An acid test for PR practitioners

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I’ve been reflecting on my day in Manchester on Friday at the CIPR Northern Conference at which I led a session on peeking at the future of public relations practice; more on that in a minute.

There were some 120 people at the conference – a number far higher than I had expected – representing organizations both public and private, mostly from across the north of England.

The one-day event was divided up into a mixture of keynote speeches and short 50-minute workshop sessions running in parallel with each other (you had to make choices on which session you wanted to go to).

Of all the keynote speakers, the one that impressed me the most was Katie Perrior (in the photo above), director of iNHouse PR, who took us through the story of the PR campaign she led to support Boris Johnson in his bid to become mayor of London (which, as you undoubtedly know, he did win in May and is now the mayor of London, much to some people’s surprise).

Among the points of distinct interest to me in Katie’s presentation was how she described the role of social media in that PR campaign, which included a Facebook group and a person on the PR team who was a blogger. (I hope to have more soon on the PR campaign as I spoke to Katie after her keynote and she’s willing to be interviewed for an FIR Interviews podcast.)

I understand that the presentations from all the keynote speakers will be online soon at the CIPR website. Hopefully they will be on open access so you may be able to see them for yourself.

In the afternoon, I led a session on what the organizers described as ‘Futurology’ – a look at changes happening today that affect PR and what’s coming.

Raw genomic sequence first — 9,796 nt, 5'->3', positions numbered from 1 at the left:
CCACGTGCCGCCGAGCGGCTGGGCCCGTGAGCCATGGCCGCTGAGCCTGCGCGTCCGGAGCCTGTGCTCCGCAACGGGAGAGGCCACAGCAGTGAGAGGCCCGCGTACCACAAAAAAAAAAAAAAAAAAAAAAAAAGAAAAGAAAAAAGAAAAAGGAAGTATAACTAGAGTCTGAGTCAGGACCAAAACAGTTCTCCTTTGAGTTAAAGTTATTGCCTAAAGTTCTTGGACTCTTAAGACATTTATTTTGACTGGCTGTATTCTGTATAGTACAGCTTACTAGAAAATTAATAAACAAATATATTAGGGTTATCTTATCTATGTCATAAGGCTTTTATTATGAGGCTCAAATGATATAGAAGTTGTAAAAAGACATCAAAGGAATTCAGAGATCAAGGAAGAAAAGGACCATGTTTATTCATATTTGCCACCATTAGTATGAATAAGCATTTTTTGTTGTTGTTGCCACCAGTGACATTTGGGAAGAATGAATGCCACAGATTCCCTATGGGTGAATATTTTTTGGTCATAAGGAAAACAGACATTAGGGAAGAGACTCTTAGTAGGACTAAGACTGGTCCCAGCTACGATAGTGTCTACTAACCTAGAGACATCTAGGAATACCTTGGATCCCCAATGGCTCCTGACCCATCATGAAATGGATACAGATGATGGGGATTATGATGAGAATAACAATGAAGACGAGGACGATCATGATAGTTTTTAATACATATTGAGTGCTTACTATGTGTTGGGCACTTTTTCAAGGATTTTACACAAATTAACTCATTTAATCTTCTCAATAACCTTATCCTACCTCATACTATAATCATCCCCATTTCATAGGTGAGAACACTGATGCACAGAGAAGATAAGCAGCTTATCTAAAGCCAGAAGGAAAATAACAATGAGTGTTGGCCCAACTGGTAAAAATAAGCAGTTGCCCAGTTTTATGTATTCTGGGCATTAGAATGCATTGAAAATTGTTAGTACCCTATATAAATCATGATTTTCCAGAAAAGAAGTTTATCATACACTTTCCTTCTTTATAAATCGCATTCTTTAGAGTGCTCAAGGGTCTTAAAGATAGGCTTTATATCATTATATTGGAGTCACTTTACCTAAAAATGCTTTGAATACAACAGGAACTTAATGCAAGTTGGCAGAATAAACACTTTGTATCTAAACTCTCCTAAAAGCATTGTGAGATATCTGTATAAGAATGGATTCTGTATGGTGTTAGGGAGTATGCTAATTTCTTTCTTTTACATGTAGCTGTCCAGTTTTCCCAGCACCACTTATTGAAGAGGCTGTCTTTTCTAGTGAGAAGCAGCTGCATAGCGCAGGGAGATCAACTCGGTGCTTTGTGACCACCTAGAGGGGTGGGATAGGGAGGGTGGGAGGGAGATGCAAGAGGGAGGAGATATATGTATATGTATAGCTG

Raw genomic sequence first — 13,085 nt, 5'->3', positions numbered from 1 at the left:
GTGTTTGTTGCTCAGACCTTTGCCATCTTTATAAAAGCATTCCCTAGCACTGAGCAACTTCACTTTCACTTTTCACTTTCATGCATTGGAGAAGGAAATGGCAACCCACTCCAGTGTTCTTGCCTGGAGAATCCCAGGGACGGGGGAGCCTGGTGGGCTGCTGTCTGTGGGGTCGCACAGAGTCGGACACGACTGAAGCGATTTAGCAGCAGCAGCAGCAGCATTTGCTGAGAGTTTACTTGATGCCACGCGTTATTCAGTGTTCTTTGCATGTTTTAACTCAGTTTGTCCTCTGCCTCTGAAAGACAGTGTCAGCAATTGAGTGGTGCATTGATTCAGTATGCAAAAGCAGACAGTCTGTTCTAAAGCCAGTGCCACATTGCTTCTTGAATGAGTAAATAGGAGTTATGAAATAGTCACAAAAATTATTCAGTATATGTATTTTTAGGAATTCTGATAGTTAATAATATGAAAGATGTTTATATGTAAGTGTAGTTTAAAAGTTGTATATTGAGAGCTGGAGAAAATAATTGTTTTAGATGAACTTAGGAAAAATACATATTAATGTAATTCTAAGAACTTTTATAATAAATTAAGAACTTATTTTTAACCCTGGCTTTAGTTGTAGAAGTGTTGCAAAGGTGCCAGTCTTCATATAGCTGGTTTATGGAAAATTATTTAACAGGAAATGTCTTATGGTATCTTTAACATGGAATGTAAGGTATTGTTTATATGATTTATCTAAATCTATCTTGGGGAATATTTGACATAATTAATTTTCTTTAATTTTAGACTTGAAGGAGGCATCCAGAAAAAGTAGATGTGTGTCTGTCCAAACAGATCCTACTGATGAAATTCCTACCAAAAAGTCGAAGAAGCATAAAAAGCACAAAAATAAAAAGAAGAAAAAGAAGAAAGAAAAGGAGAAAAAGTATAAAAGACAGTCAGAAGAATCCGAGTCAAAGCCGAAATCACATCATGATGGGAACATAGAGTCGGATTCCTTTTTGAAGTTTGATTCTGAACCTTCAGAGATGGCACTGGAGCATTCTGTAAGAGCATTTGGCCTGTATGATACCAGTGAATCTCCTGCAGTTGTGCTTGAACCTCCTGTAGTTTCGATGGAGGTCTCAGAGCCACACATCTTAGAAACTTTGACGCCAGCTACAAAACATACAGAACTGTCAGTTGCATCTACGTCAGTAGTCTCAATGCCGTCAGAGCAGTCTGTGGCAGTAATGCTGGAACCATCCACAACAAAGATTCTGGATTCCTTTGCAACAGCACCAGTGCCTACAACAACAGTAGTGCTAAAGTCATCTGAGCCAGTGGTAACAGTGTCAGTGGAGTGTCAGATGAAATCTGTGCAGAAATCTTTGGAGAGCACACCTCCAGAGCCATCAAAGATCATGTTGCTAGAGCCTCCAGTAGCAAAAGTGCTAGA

It was a packed session with 40 or so people. As is so often the case when talking about change and the future, there’s never enough time to dive deeply into any specific point and have a good discussion.

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So what everyone got was an overview, a look at changes in society and technology that are the key drivers affecting how people communicate and connect and the impact on the practice of PR, and what might be coming in the future.

Explaining the 2008 Gartner hype cycle (that’s me pictured doing that) produced quite a few questions, which was great as I believe everyone in public relations must at least have some understanding of the technology drivers behind much of the change we’re seeing all around us in people’s behaviours as well as the tools they use to communicate and what’s on the horizon.

I used a PowerPoint presentation as my visual aid to focus the session. That will also be available on the CIPR website soon, but I’ve already uploaded it to SlideShare where you can view it and download a copy if you’d like to under a Creative Commons license.

Before the day started, I wondered what I might learn from everyone participating in the conference.

I guess the primary learning I gained from being part of this event is that PR practitioners in the north of England are just as hungry for knowledge and, generally, are willing to consider new developments and trends as are practitioners anywhere else.

The one major thing I urged everyone to do right now is – discover and use RSS as a primary listening device.

The acid test for them now is how they put their own new learnings into action. I wonder how they’ll do.

I’m very pleased to have been part of this event. Congrats to the CIPR North West Group for a very well done conference, and especially so due to the first-rate organization of Andy and Nicky Wake of Don’t Panic Projects.

(Photos credit: Andy Wake, who took quite a few.)

Neville Hobson

Social Strategist, Communicator, Writer, and Podcaster with a curiosity for tech and how people use it. Believer in an Internet for everyone. Early adopter (and leaver) and experimenter with social media. Occasional test pilot of shiny new objects. Avid tea drinker.

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